“if I were you, I’d choose a hysterectomy, and I’d elect the robot. Less down time, little scarring, and less than a 3% complication rate, and not to mention, no more menstrual cycle”.
My appointment was less than 10 minutes, and surgery was scheduled within a couple weeks. I took my doctor’s advice. Not until after the hysterectomy, did I understand the ramifications of that decision.
I received a call night of surgery explaining my original surgeon was no longer with the group, but this alternate one was a group partner, and had more experience and wanted to proceed. I felt a little relief. I assumed being more experienced, he’d surely looked at my medical record and felt this was the best option. Evidently, I was wrong. Both doctors even dictated that they were performing my surgery for two different reasons. I had a complete hysterectomy. The performing doctor stated he was leaving an ovary (not the case). I chose to have the complete hysterectomy. I was sure to ask why one would choose to leave an ovary, that’s one less place to develop cancer in my mind as a woman. I was told the only purpose it would serve is to prevent onset of menopause.
Only later did I find out it that a complete hysterectomy reduces lifespan and is associated with a long list of side effects. I also found out later that robotic hysterectomies have especially high rates of serious complications, many of which I am now dealing with.
Post Hysterectomy Ureter and Bladder Damage
Directly after the hysterectomy, I complained to my doctor and staff of intense pain I was having on my right side. My doctor dismissed it, only to say he had a little difficulty on my left side with my Fallopian tube being embedded in my pelvic wall. He has no concern because I had no complaints on my left. To make me feel better, he ordered a bladder scan before discharge. One was never performed.
I relentlessly called his office and went in, only to be treated as if I was seeking drugs. After suffering more than a week, an ER visit confirmed severe hydronephrosis (kidney swelling because of urine buildup). My ureter had been burned. A dye test is to be performed at the conclusion of surgery. This should have been recognized. I had a renal stent placed the next morning. After three painful renal stent placements, it was decided my ureter needed to be dissected and re-implanted. The procedure was successful, I now have permanent nerve damage in my thigh from having to stretch my bladder in order to re-implant my ureter. I also have continuous bladder spasms. The Urologist couldn’t perform my surgery through normal technique due to all the adhesions from the robotic surgery. He had to “approach from behind and essentially attach by feel”. I’m grateful for the success, and now have function.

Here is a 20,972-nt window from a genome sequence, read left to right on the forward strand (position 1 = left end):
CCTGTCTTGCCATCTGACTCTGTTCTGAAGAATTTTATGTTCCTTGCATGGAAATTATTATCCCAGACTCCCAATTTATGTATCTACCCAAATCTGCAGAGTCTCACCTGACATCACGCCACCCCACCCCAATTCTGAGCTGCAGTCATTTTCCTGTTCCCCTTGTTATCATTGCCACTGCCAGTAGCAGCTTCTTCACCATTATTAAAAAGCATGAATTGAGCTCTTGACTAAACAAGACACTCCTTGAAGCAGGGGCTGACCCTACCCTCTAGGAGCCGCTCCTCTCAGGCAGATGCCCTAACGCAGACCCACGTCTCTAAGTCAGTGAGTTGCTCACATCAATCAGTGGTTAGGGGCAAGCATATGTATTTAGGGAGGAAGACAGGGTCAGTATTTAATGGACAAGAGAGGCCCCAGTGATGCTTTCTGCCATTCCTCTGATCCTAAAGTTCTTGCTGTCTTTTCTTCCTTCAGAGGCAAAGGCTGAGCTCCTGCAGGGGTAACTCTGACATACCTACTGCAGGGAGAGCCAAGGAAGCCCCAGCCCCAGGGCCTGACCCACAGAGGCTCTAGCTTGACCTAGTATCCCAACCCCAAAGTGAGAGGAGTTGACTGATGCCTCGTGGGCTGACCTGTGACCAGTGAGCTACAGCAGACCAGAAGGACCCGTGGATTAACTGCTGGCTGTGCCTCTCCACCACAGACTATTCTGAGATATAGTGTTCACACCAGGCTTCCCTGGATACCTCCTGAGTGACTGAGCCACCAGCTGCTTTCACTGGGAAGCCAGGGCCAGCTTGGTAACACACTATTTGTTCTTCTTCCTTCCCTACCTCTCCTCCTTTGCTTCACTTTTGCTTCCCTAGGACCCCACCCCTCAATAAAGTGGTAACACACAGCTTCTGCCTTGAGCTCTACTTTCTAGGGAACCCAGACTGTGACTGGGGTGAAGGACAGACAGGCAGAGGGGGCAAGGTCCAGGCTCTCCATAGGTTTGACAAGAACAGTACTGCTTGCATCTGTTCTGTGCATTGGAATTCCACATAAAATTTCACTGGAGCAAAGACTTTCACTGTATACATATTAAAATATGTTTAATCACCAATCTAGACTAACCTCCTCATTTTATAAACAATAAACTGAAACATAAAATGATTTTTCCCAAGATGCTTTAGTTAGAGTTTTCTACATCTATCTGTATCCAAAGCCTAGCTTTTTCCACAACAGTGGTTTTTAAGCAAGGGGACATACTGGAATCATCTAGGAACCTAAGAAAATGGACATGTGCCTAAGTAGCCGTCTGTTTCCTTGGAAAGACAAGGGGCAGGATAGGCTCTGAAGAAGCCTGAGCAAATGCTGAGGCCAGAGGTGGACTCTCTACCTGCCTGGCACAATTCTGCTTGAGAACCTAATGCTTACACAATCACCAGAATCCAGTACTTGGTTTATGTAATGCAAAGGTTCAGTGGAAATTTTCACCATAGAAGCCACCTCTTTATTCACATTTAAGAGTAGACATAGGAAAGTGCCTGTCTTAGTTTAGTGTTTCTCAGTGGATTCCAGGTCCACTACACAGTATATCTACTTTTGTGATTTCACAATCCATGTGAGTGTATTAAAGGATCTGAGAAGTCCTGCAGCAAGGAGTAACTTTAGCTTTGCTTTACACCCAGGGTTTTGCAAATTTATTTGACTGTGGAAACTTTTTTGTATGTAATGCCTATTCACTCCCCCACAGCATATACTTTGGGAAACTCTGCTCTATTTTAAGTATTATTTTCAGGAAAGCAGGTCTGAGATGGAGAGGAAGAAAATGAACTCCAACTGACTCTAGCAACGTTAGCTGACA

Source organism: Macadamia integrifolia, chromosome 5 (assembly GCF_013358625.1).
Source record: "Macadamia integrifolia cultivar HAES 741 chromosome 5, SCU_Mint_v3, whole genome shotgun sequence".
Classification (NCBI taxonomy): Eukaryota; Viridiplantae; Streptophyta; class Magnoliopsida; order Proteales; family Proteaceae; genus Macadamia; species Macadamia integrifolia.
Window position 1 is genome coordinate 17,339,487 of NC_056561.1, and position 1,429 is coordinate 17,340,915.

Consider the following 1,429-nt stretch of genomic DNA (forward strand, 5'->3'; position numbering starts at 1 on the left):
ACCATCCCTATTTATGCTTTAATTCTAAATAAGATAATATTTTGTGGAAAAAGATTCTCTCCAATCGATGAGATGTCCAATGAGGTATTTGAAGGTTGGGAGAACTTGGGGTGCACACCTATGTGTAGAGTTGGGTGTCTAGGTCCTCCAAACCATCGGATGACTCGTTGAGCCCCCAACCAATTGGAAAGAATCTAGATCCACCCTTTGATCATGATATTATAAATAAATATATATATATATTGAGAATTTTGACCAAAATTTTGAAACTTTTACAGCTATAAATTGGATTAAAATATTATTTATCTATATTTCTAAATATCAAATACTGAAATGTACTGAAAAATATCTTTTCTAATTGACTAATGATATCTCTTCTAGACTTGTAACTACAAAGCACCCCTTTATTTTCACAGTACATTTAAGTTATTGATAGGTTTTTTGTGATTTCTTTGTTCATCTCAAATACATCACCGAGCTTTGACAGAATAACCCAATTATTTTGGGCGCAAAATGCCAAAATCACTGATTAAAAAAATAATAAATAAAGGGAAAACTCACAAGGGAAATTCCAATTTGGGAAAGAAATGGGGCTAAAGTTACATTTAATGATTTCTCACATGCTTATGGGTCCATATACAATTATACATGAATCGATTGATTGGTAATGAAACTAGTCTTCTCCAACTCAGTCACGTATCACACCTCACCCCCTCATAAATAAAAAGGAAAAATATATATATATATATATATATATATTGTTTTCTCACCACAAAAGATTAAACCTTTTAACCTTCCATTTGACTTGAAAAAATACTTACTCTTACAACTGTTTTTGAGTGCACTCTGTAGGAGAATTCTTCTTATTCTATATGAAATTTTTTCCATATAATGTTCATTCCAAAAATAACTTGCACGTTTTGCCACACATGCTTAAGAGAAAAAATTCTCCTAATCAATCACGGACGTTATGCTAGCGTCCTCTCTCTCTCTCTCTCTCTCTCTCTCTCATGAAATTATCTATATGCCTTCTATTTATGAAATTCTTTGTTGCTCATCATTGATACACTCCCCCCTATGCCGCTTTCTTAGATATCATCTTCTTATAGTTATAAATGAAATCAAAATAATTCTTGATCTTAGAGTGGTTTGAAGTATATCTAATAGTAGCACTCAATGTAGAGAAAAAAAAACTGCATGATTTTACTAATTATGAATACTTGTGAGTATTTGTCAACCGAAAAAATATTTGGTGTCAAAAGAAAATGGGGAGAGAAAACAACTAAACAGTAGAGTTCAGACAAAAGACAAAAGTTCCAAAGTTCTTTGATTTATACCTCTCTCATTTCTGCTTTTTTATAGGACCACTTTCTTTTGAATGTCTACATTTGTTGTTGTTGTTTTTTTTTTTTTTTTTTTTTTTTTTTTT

In addition to the issues with my ureter and bladder, I have continuously had treatment for other damages caused by my unnecessary hysterectomy. I have injury to my right diaphragm, causing me pain daily and making it extremely difficult to perform in some areas of my schooling in cosmetology. Remember the minor difficulty with my fallopian tube? I’ve had two pressure tests confirming damage to my pelvic wall with loss of muscle function in my colon. I will need a permanent colostomy in my future.
No Legal Representation Available
In my impossible search to secure legal representation, I’m finding even more negligence, not being given less evasive options is the most obvious. My original doctor is suing the group she was employed by while I was under her care, for being pressured to treat an overload of cases and generate revenue in efforts to become a partner.
No attorney/medical professional denies my injuries from negligence. “It boils down to informed consent, and in the state of Iowa, these cases don’t favor the Plaintiff”
To summarize: my case isn’t favorable to profit an attorney enough to their liking, and these medical professionals we blindly put our faith in, not only for our own health, but our loved ones, sleep well at night with no regard of the debilitating impact on my everyday life, and future. I’m thankful to those medical professionals who acknowledge these wrongdoings, and make improving my well-being their focus.
Shame on the doctors who forget their oath to do no harm by doing unnecessary major surgeries for advancement, or to increase revenue.
And shame on the attorneys who choose not to defend obvious victims because they don’t accept challenges, and their pockets aren’t guaranteed to be easily lined.
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